You may have just selected your new marketing agency, or you may have been working with them for a while. Either way, there are plenty of opportunities for you to increase the value and quality of the work they produce.
However, it’s not a one-way street. The responsibility for success sits with both the agency and the client. We’ve outlined a few of our top tips to follow that will deliver your business better results when working with an external agency.
This should be the starting point for all of the work placed with your agency. We’ve seen all types of briefs, from a ten-page document and presentation, to a three-line message on WhatsApp. But however it’s delivered, it must be clear and concise and outline what you are trying to achieve.
Poor briefs are often vague, loose and worse still, often lead to evolving requirements. This is never good, as the response will miss the mark, as the focus is lost as the goal-posts move.
Where possible, insights into your customers should be communicated in your brief. This is one of the cornerstones of a briefing document and is referred to constantly as the creative process develops. It focuses the creative and with robust insights informing the direction of the work, it stops assumptions and individual opinion diverting the response.
The briefing stage is your opportunity to outline what you like, what have been the inspirations and what the competition is doing. It also gives the agency the project parameters. Brand guidelines are the obvious piece of mandatory information here, but it could also be that the boss hates the colour red!
An important parameter is the budget. While this isn’t always available at the briefing stage, even an indication of an expected level of investment can save hours or unnecessary work, or alternately allow the agency more time for research, development and testing. In addition, if you give your agency an indication, they will work their hardest to get the best results with the resources they have at their disposal.
Measurement of success
While this should form part of the brief, it also has some broader considerations. For example, is the metric an increase in enquiries, an increase in awareness, application number, or a change in behaviour? Whatever the expectations are, they need to be communicated and ideally measurable. At this point, everyone involved is clear about what is expected. There might be a conversation about those figures, but at least they are out in the open.
The softer measures of success are more difficult to quantify. These could be everything from validating the marketing team’s strategy, securing a budget for the next project or making an individual look good in front of their boss. Agencies can help you achieve them if they know the secondary motivations exist.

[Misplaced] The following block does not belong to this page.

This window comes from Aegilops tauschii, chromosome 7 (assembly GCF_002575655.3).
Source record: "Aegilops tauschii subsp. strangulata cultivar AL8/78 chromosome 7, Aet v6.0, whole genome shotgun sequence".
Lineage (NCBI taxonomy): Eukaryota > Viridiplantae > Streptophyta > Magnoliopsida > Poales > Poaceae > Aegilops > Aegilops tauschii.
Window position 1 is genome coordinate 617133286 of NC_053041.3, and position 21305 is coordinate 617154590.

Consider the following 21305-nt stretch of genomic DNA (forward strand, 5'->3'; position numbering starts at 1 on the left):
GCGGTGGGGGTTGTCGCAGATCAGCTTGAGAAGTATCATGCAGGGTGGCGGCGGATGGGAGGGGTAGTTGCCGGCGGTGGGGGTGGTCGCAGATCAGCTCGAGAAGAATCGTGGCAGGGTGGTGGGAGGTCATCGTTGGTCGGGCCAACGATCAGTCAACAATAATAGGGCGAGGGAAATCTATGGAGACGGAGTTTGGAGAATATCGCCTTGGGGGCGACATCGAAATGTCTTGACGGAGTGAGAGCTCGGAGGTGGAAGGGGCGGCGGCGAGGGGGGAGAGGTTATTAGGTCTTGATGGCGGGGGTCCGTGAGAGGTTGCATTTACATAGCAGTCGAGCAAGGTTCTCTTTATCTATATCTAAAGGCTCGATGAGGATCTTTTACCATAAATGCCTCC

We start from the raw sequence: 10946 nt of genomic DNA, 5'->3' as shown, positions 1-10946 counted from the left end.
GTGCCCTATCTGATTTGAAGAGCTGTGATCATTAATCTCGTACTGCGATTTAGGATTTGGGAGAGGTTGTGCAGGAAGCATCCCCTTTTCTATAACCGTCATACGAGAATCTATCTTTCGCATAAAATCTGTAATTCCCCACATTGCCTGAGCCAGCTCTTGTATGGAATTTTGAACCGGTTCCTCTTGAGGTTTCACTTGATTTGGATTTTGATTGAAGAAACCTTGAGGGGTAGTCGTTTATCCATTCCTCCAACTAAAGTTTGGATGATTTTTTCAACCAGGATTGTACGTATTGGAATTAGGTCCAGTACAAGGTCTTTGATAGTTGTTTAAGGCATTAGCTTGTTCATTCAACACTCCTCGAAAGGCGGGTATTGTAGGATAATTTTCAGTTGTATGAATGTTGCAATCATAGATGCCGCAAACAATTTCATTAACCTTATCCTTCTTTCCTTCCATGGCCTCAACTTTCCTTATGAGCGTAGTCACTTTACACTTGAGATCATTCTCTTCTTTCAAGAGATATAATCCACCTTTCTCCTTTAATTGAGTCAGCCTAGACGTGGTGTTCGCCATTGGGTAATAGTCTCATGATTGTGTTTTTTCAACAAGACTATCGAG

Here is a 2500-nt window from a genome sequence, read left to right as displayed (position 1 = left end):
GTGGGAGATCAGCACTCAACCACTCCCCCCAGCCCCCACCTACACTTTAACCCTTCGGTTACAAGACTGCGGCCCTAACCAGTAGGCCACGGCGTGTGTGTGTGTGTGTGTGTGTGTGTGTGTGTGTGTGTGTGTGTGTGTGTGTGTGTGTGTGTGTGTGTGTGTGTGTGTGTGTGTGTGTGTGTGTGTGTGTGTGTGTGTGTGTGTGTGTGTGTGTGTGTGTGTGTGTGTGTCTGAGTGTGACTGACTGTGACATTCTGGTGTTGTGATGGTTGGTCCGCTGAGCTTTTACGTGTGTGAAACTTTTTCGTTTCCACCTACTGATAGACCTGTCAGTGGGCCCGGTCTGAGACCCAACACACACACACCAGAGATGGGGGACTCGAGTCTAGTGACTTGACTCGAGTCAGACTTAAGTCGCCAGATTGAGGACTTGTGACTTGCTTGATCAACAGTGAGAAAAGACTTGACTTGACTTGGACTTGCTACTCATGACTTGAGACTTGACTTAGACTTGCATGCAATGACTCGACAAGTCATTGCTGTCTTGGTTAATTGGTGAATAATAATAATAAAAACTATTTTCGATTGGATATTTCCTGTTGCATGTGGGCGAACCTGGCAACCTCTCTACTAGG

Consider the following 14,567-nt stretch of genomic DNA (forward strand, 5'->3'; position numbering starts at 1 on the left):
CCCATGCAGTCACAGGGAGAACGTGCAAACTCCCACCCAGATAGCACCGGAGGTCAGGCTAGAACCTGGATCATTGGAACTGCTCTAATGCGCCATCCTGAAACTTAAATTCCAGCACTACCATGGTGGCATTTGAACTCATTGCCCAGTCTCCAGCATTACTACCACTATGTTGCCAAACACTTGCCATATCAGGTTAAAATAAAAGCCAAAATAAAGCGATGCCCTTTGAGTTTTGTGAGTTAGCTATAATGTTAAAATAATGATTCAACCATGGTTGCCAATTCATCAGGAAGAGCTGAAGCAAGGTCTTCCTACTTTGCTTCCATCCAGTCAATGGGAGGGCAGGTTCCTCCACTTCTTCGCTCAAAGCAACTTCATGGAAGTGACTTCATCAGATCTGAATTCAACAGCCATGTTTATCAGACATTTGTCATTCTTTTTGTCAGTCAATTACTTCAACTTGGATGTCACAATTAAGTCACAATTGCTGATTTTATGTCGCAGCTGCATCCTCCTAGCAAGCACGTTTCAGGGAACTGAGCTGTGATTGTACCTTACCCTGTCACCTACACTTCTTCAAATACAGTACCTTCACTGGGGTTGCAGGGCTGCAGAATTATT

This may happen pre or post brief, but the buy-in from the ultimate decision-maker is crucial for a positive outcome. Without this all-important level of approval, the work (and probably the budget) from both the team commissioning the work and the agency could well be wasted. It can also go wider than that. All the stakeholders in the project should be involved. This in itself can raise issues and many agency account managers bear the scars of witnessing internal arguments between clients. However, getting all stakeholders involved early in the process is essential if they can significantly influence the final decision and the ultimate rollout of the work.
Feedback, whether it’s positive or negative, is vital to the whole client/agency relationship. However, this can sometimes present challenges with creative briefs, and the feedback can be vague, contradictory, or emotionally charged. Be clear, specific, give examples, really describe what your concerns are.
But also detach yourself and put yourself in the shoes of your customer. Are your personal likes and dislikes influencing your feedback? This isn’t always easy to do, but you need to trust the insights that formed part of the brief and focus on the response you are aiming to generate from your customers and prospects.
On a more practical level, if feedback has been generated from stakeholders, consolidate it into one piece of communication. It will eradicate any contradictory feedback and save time and money in reducing the additional rounds of amendments.
This, in some ways, is the biggest tip of them all. Trust your experts. Agencies will suggest an approach for a reason based on research or experience. Listen to what they say. Ultimately, the final decision sits with you, the client, but always listen to the agency perspective and advice.
Trust goes a long way and while agencies don’t expect you to share your company’s deepest secrets, understanding the broader business direction and developments can add a great deal of value to what the agency produces.
Your agency wants you to be as successful as possible, for self-explanatory reasons. Your success will be reflected in a long and rewarding working partnership. If you follow the above steps and have an open and honest relationship, you’ll reap the rewards. Be clear with your briefs, be concise with your feedback and trust the team with the experience and they will deliver.
Find out here how our clients are working in partnership with us to deliver results for their businesses.